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  1. #1
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    Help! chain keeps falling off

    I desperately need help with this. I have a fixed gear bike I built myself (Ebay wheels, old Schwinn frame, various other parts left over and lying around). I ride it to commute, and have put around 2000 miles on it with very few problems. However, lately my chain has been falling off, and today I couldn't get it to stay on. Had to call my wife to pick me up and then drive into work.

    I've tried replacing the crankset/chainring, and cleaning the chain. I suppose the chain could be stretched. Any other suggestions? The chain appears to be straight.

    I'm incredibly frustrated right now with this, and am even seriously considering going back to my road bike for commuting purposes. I love riding fixed, but I can't have this much of an interruption of my commute. I'd be grateful for any suggestions people can offer.

    R.

  2. #2
    jpdesjar
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    check the tension...it shouldn't be hard to get the chain back on the sprockets...you said you replaced some parts did you replace the chain as well? of your chain is worn than it wont work well on the new chainring or cog

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    IF:
    the chain line is fairly straight (within a few mm)
    both cog and chain ring are the same width
    all components are of approximately equal wear
    the chain tension is adequate
    the chain is appropriate for your gears (1/8" for 1/8" or 3/32" gears, and 3/32" for 3/32" gears only)

    THEN:
    your chain won't fall off.

  4. #4
    667
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    The last link in the chain needs to be connected to the first link.

    Seriously, post pictures of your chain-line.

  5. #5
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    Quote Originally Posted by 667 View Post
    The last link in the chain needs to be connected to the first link.

    Seriously, post pictures of your chain-line.
    The chain needs to be connected? D'oh.

    Thanks to everyone for the comments.

    Seriously, here's a pic of the chain line, or at least, the way the chain line was last March. It looks straight to me. If it isn't straight enough, how would I go about fixing the path?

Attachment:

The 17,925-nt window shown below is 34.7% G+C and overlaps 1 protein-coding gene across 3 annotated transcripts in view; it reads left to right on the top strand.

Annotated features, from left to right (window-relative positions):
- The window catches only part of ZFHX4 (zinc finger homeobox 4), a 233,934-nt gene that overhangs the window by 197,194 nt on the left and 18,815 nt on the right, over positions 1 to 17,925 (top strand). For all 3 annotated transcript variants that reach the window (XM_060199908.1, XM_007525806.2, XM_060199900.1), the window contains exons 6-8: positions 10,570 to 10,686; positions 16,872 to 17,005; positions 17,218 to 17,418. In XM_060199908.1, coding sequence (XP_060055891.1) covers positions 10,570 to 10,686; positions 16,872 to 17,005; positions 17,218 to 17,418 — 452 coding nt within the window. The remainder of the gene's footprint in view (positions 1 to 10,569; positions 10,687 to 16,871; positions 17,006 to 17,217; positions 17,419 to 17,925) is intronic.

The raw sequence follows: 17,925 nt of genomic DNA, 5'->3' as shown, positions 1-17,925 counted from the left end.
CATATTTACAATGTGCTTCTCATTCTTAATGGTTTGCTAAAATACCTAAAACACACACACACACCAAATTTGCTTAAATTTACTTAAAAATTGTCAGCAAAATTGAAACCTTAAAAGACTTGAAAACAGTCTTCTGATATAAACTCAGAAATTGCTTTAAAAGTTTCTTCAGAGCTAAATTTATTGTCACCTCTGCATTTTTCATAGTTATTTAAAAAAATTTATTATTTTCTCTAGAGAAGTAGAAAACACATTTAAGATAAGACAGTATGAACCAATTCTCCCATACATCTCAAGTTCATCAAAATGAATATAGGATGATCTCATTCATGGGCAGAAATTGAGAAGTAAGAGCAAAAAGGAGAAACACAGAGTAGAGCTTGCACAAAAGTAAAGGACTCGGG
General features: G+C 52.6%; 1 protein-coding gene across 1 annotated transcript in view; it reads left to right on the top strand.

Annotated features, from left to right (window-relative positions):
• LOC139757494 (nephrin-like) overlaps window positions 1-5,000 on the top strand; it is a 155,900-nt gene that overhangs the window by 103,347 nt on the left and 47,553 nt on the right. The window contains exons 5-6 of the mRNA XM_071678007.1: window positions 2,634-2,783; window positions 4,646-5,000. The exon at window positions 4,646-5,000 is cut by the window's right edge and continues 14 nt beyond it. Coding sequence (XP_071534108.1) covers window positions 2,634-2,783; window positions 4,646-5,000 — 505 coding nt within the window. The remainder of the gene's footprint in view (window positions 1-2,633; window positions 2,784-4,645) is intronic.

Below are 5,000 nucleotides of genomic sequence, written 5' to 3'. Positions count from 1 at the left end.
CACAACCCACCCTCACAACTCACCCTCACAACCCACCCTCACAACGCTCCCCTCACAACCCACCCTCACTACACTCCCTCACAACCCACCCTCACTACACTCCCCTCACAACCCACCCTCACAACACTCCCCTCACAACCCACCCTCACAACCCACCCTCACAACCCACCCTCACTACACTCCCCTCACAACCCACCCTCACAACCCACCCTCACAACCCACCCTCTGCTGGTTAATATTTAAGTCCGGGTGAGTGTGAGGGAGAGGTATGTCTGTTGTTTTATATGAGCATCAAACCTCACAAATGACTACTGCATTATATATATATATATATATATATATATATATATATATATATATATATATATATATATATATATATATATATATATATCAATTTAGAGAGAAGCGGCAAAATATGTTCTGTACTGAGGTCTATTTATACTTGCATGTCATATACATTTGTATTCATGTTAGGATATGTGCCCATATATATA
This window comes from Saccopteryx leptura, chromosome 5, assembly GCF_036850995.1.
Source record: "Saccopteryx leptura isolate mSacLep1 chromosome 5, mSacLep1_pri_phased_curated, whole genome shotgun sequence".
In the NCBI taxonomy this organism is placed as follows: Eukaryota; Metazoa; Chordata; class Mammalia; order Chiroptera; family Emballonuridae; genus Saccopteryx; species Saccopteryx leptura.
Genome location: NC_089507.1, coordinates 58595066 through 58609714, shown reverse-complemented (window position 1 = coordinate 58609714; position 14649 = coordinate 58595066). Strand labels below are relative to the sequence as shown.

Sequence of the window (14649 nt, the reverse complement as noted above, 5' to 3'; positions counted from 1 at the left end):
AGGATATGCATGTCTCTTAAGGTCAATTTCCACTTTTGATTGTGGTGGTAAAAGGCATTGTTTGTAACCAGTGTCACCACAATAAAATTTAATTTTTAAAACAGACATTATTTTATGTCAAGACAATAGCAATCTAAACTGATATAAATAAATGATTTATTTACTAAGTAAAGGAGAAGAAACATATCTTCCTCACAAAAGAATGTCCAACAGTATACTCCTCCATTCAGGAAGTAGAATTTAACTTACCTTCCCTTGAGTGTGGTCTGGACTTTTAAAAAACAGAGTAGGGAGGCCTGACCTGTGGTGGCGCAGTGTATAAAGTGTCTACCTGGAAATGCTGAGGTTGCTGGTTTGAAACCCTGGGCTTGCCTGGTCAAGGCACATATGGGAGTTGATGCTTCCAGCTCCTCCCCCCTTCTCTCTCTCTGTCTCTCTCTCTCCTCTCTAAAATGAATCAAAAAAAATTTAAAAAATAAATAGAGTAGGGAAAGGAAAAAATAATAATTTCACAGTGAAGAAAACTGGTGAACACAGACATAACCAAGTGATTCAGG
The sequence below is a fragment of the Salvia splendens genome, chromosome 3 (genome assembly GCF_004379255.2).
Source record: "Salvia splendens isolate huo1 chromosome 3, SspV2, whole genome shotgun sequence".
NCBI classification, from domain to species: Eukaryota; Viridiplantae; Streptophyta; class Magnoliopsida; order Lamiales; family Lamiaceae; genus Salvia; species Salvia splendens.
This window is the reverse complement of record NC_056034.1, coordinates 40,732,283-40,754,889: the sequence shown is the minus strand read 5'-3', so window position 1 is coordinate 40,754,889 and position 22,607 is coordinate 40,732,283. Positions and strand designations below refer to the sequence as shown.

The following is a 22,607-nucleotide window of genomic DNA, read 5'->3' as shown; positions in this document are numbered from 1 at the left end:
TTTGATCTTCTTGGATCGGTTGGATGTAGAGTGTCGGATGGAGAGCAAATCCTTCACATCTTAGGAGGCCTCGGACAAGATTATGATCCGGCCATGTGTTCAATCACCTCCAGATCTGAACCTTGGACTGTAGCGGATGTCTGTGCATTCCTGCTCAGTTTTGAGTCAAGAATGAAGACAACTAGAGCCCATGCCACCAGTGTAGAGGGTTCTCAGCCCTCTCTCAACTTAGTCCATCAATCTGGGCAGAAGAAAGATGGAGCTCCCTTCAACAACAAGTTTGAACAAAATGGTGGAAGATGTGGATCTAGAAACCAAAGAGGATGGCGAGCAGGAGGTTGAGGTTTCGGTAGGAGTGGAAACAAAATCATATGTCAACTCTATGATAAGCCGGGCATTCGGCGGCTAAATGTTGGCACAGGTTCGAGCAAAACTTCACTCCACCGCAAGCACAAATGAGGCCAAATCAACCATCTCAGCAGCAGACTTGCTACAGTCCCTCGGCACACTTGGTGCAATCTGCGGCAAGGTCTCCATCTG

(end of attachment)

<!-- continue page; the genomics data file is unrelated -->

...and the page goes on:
I suspect chain wear, and am planning to upgrade the chain. I think it's the right size. It was a 1/8" chain on 3/32" cogs. I'm planning to go with a 3/32" chain this time around since Sheldon said to on one of his fixed gear pages.
    Attached Images Attached Images

  6. #6
    misanthropist 4doorhoor's Avatar
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    That is probably the main part of your problem.

    Get the 3/32 and run a bit tighter tension to make up for the imperfect chainline.

    Also, try getting a fixed specific, unramped chainring.

  7. #7
    667
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    Quote Originally Posted by rpmuller View Post
    The chain needs to be connected? D'oh.

    Thanks to everyone for the comments.

    Seriously, here's a pic of the chain line, or at least, the way the chain line was last March. It looks straight to me. If it isn't straight enough, how would I go about fixing the path?

    I suspect chain wear, and am planning to upgrade the chain. I think it's the right size. It was a 1/8" chain on 3/32" cogs. I'm planning to go with a 3/32" chain this time around since Sheldon said to on one of his fixed gear pages.

    That chain-line looks so-so to me. Looks like the chain-ring could be shimmed over a couple/few mm's.
    If it was running good before, I'd blame wear..

  8. #8
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    Quote Originally Posted by 667 View Post
    That chain-line looks so-so to me. Looks like the chain-ring could be shimmed over a couple/few mm's.
    If it was running good before, I'd blame wear..
    What does one use to shim a chainring? Should I just put washers between the chain-ring and the crank arm?

  9. #9
    jpdesjar
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    not sure about washers if you did that you would need different chainring bolts...what you can do is move the chainring to the inside of the spider if its not already that can correct things just enough

  10. #10
    Member ted_major's Avatar